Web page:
As with normal automated exposures, automated flash can be misled by the colour and brightness of the subject. you will learn that sometimes it pays to use manual everything. This would true for copying documents, for example, or dealing with very bright flowers, etc.

Daylight and most other ambient light tends to be everywhere at much the same strength, whereas your flash is strongest up close and gets progressively weaker at increasing distances. That is why, unless the subject and background are fairly close, you will find that the flash cannot light them both equally as well.

And I hope that very soon you will be using bounce flash and off-camera flash to control the harshness and position of shadows caused by the flash. Doing so will make a huge positive impact on your flash photography.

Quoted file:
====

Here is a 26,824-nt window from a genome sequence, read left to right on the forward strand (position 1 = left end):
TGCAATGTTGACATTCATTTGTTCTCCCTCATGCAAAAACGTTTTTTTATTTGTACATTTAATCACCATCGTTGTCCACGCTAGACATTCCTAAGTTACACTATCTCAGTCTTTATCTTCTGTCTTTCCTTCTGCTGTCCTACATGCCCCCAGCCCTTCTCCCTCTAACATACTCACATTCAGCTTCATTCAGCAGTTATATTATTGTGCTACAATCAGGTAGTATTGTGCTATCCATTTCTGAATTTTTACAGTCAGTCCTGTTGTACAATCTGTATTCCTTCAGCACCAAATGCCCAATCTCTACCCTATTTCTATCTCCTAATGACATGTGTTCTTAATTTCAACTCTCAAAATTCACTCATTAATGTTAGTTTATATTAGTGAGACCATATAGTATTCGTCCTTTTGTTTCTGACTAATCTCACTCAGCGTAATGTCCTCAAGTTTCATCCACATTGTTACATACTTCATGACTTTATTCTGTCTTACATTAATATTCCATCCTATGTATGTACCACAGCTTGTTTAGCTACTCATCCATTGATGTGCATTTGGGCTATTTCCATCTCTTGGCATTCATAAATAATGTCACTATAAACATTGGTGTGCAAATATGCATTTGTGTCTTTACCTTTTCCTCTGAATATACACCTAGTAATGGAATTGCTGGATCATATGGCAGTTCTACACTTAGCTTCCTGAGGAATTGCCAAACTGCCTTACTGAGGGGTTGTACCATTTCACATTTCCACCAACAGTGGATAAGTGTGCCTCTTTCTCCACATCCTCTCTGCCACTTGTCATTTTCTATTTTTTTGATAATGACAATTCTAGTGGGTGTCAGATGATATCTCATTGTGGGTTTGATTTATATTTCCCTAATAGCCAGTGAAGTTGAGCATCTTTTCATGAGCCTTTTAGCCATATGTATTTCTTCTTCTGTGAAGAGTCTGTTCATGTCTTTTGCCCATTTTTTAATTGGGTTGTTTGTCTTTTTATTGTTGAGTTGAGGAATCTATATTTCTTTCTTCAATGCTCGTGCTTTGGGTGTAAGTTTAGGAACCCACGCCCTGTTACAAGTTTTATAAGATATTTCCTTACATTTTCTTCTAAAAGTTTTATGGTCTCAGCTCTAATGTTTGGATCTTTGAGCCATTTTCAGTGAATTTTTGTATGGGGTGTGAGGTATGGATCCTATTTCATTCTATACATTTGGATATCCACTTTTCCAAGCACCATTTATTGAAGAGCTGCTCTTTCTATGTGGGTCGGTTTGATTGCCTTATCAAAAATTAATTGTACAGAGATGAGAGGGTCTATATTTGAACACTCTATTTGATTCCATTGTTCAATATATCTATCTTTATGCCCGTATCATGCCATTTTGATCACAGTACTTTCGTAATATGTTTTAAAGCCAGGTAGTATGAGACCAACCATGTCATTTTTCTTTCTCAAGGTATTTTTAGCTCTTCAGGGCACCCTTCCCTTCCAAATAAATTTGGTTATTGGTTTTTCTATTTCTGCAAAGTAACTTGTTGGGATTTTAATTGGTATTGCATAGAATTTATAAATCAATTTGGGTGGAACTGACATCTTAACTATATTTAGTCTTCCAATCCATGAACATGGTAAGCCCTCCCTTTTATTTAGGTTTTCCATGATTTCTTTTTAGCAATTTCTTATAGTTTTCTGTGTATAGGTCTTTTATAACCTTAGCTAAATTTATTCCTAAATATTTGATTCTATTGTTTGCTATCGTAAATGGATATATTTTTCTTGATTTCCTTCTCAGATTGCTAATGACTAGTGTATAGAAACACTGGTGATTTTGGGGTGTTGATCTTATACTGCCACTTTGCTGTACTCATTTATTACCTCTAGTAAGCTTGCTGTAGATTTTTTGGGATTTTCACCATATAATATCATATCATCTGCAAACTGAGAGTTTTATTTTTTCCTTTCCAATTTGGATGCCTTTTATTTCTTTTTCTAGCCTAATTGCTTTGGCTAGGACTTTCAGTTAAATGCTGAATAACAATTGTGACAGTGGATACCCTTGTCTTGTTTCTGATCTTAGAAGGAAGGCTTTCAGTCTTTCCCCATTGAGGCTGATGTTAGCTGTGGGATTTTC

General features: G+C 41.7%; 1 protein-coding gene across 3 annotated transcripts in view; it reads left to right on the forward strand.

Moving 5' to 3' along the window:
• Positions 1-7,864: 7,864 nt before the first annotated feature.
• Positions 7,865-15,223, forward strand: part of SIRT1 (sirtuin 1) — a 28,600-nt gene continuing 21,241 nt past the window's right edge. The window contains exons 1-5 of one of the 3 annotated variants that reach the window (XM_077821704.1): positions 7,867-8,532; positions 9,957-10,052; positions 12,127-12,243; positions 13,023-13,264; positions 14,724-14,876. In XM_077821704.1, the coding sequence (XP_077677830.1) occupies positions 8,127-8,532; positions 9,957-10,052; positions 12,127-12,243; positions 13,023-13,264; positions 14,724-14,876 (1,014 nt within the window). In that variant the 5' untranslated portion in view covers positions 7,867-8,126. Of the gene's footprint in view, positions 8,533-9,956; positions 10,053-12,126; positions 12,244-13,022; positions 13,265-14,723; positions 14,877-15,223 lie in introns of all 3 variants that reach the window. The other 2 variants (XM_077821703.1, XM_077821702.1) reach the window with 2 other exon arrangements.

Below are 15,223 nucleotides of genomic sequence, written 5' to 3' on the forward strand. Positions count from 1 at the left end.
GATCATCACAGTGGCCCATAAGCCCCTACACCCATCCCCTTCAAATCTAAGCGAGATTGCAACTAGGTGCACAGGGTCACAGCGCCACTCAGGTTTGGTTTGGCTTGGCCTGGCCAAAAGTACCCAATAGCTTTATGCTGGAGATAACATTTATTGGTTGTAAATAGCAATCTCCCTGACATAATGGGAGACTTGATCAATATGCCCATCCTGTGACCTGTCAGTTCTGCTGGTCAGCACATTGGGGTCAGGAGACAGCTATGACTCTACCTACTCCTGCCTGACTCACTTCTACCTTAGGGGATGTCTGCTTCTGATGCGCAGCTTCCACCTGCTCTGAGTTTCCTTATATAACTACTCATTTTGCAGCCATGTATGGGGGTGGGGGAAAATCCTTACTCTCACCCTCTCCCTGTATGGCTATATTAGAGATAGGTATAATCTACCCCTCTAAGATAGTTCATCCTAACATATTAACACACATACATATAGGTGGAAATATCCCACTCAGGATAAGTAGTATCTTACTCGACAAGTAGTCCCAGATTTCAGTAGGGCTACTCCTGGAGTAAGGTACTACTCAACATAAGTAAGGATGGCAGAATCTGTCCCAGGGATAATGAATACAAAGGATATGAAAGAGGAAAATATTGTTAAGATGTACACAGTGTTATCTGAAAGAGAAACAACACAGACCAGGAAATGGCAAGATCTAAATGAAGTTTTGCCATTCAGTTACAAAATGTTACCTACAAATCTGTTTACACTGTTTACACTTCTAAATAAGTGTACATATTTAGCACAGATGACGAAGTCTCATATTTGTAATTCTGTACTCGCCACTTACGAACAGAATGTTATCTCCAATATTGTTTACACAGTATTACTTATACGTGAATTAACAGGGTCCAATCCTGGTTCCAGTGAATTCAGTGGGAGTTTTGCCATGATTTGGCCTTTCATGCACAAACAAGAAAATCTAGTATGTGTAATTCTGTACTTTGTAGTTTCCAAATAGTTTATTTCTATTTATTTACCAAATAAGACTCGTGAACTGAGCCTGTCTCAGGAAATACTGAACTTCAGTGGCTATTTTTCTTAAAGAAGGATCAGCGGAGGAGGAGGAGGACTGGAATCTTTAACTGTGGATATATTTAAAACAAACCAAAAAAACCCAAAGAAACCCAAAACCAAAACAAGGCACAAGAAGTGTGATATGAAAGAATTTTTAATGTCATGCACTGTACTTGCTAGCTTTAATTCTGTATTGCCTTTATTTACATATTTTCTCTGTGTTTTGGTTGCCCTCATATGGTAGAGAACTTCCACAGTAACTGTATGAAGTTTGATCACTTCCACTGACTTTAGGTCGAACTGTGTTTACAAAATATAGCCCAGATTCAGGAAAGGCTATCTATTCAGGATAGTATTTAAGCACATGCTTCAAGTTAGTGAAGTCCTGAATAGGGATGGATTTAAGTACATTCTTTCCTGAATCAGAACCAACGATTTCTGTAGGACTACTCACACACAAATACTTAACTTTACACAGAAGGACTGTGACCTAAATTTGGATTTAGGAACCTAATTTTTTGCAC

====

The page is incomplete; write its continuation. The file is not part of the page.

And last tip - practise the right techniques until you know them inside out and backwards because you will not want to be reading the manual for a refresher when you are supposed to be taking photos that really matter.

- Alan



Jul 31, 2014 at 01:43 PM
jjoejr
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p.1 #20 · p.1 #20 · Tips for flash photography??


Greetings Gary from the great state of Texas. Priceless images website has very good tips to follow. I'm not a flash expert but like others, bouncing really enhances the results. I use the Mark IV with an obsolete 580. I use the omnibounce snap on diffuser. But dial in about 1 1/2 stops of compensation when bouncing off the ceiling for light loss. No red eye or blown out subjects. Nice soft light. Shoot on manual and flash is set to ETTL on canon. Try it. I think you'll really like the results indoors.
John










Aug 02, 2014 at 03:25 AM